Stocks Climb as Retailers Gain

Blue chips rose on Tuesday as a jump in quarterly profit from electronics chain Best Buy boosted retailer stocks and offset an unexpected decline in retail sales.

The Dow Jones industrial average (search) closed up 25.01 points, or 0.24 percent, at 10,547.57. The Standard & Poor's 500 Index (search) ended the session up 3.09 points, or 0.26 percent, at 1,203.91. The technology-laced Nasdaq Composite Index (search) ended flat, up a mere 0.07 of a point, or unchanged on a percentage basis, at 2,069.03.

"The retailers got a boost from Best Buy," said Robert Drust, managing director of listed trading at investment bank Wedbush Morgan in Los Angeles. "It seemed like the news from Best Buy overshadowed the retail sales number."

Best Buy (BBY), the No. 1 U.S. electronics chain, shot up 14.7 percent to $67.80 after it reported the huge jump in profit on strong sales of MP3 music players, digital TVs and video games. arm, and health-care concessions from its leading labor union, could yield about $9 per share of value for GM shareholders.

Wal-Mart Stores Inc. (WMT) climbed 2.9 percent to $49.68, lifting the Dow and the S&P, while Home Depot Inc. (HD) climbed 0.7 percent to $40.03, and Target Corp. (TGT) rose 2.3 percent to $54.55.

The market was pleased by a 0.6 percent drop in the Producer Price Index (search), the Labor Department's (search ) measure of wholesale price inflation. Economists had forecast an 0.2 percent decrease.

The economic data implies "that the Federal Reserve may continue to raise short-term interest rates at a measured pace, but they may pause periodically," said Hugh Johnson, chief investment officer at Johnson Illington Advisors. "That's good news for the economy, for earnings and stock prices."

But investors were disappointed as May's retail sales data, reported by the Commerce Department, fell 0.5 percent, more than the 0.2 percent analysts expected.

Crude oil futures fell modestly after reaching a seven-week high Monday, but prices remained about $55 per barrel as investors awaited pricing and production news from OPEC from its regular meeting and from the U.S. inventory report, both coming Wednesday. A barrel of light crude settled at $55, down 62 cents, on the New York Mercantile Exchange (search).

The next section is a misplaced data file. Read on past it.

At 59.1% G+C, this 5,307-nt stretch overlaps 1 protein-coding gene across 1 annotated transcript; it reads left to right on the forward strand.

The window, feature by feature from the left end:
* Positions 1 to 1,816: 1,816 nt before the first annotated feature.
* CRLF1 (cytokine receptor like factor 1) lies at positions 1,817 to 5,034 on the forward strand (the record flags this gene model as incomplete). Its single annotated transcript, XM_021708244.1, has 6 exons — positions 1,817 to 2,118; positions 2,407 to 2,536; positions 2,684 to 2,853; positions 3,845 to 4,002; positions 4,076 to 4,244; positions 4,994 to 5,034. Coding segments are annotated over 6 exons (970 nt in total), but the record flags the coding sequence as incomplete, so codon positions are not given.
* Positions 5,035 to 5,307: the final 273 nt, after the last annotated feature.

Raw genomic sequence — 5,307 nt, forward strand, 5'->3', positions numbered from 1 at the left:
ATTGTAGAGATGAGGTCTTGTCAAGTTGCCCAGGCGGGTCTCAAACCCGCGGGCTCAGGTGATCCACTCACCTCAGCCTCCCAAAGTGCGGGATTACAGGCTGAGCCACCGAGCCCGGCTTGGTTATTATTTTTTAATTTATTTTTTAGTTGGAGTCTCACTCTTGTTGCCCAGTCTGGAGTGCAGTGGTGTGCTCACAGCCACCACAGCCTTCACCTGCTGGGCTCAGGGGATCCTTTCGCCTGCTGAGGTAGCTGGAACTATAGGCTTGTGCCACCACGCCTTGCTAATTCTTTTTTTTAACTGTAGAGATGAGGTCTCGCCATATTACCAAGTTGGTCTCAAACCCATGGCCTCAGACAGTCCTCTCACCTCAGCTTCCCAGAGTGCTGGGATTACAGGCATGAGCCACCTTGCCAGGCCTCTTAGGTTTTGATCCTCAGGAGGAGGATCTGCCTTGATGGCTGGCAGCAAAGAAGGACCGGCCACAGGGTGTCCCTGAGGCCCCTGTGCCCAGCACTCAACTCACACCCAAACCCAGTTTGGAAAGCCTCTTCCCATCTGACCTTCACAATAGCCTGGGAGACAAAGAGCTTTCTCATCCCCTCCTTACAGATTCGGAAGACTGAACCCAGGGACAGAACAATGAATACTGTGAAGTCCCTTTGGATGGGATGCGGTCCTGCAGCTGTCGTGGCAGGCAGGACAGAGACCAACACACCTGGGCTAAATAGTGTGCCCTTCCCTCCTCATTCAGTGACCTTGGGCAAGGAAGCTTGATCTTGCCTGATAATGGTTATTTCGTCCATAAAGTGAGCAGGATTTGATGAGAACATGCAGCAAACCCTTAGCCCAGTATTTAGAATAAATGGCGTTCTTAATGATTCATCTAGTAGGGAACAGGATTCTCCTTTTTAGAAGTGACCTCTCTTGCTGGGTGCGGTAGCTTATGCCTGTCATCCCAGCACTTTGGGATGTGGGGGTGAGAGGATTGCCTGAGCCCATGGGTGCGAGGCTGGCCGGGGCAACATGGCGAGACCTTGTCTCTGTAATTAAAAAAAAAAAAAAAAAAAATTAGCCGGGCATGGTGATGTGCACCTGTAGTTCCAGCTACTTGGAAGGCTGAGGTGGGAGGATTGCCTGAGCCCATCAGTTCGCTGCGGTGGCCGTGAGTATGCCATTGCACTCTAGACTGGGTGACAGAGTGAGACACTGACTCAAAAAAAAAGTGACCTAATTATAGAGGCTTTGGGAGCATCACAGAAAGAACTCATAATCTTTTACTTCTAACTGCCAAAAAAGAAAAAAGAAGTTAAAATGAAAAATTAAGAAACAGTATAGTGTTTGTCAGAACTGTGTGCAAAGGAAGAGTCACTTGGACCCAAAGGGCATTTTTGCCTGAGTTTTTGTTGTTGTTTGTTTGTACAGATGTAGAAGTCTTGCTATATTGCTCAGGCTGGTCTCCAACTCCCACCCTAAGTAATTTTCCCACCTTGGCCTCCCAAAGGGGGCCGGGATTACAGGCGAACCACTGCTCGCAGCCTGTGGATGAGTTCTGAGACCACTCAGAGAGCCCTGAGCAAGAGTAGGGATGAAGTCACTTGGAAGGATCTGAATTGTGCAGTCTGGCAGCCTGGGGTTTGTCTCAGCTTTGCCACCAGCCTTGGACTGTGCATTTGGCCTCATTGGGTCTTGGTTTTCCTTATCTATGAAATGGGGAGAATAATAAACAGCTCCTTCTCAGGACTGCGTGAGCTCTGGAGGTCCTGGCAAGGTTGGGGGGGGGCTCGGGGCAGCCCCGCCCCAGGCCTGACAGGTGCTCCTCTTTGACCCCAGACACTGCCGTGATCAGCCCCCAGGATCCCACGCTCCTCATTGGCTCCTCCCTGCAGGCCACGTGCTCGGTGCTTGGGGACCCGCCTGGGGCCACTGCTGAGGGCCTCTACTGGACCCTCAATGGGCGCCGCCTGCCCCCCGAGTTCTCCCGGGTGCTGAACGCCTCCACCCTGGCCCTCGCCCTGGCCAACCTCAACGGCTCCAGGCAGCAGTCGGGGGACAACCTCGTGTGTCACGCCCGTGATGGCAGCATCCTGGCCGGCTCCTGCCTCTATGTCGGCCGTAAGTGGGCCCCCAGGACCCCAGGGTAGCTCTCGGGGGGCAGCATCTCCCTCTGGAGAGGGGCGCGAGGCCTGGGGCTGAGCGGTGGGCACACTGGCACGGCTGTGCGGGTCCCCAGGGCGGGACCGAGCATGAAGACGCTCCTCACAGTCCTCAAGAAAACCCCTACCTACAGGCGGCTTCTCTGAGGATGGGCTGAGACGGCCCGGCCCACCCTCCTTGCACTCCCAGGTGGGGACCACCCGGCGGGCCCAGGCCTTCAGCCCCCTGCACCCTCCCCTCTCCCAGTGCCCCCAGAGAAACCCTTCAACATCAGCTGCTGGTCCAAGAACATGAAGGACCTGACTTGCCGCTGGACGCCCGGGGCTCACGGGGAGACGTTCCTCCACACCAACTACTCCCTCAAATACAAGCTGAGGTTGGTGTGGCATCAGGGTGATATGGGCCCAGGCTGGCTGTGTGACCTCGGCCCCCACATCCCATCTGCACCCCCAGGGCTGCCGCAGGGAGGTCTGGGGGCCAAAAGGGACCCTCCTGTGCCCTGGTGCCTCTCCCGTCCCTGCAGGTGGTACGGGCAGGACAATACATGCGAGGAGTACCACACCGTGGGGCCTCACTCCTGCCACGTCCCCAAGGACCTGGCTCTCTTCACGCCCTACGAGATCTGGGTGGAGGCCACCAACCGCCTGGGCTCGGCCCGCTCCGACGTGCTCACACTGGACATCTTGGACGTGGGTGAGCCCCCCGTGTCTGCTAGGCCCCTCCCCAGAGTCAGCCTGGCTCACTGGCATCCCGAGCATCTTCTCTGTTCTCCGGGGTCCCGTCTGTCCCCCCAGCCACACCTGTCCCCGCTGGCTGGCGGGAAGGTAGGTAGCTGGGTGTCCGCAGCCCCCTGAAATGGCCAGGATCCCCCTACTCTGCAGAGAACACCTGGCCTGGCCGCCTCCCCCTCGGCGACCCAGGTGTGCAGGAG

While crude oil prices remain unusually high, the Producer Price Index showed that higher gasoline prices were not feeding inflation — fears of which weighed heavily on the markets earlier in the year. However, with retail sales declining, investors worried that the high energy costs were instead eating into consumers' disposable income.

Bonds sold off as stocks rose, with the yield on the 10-year Treasury note rising to 4.11 percent from 4.09 percent late Monday. The dollar was mixed against other major currencies, and gold prices fell.

Despite difficult market conditions that have led many Wall Street firms to issue warnings about their second-quarter earnings, Lehman Brothers (LEH) said its quarterly earnings rose 12 percent on the strength of its investment banking and fixed-income trading. Lehman, which beat Wall Street profit estimates by 4 cents per share, climbed 3.2 percent, or $3, to $96.05.

Dow industrial General Motors (GM) gained $1.42 to $35.87 after the Detroit News reported that the struggling automaker was seeking benefit concessions from auto workers. Rival Ford Motor Co. added 30 cents to $10.82 as it announced a spinoff and public stock offering of its Hertz Corp. auto rental subsidiary.

Drug maker Mylan Laboratories Inc. (MYL) announced a $1.25 billion stock buyback, worth up to 25 percent of the company's outstanding stock. The company also increased its 2006 and 2007 profit forecasts. Mylan climbed $1.88 to $19.58.

Weighing on the Dow and the S&P 500 was Altria Group Inc. (MO), which fell 2 percent, or $1.37, to $66.95 as a ruling on the appeal of a $10.1 billion verdict against the company was not on this week's court schedule, raising the likelihood it might not be seen until the fall.

Investors await the ruling by the Illinois Supreme Court on Altria's appeal of the case in which its Philip Morris USA unit was found to have fooled smokers into thinking "light" cigarettes were healthier than regular smokes.

Stock trading was moderate, with 1.32 billion shares changing hands on the New York Stock Exchange, below the 1.46 billion daily average for last year. About 1.44 billion shares were traded on Nasdaq, below the 1.81 billion daily average last year. Advancers outnumbered decliners on the New York Stock Exchange by about 7 to 4 and by 3 to 2 on Nasdaq.

The Russell 2000 index of smaller companies was up 5.37, or 0.8 percent, at 634.39.

Overseas, Japan's Nikkei stock average rose 0.22 percent. In Europe, Britain's FTSE 100 was down 0.07 percent, France's CAC-40 dropped 0.14 percent, and Germany's DAX index lost 0.16 percent in late trading.

Reuters and the Associated Press contributed to this report.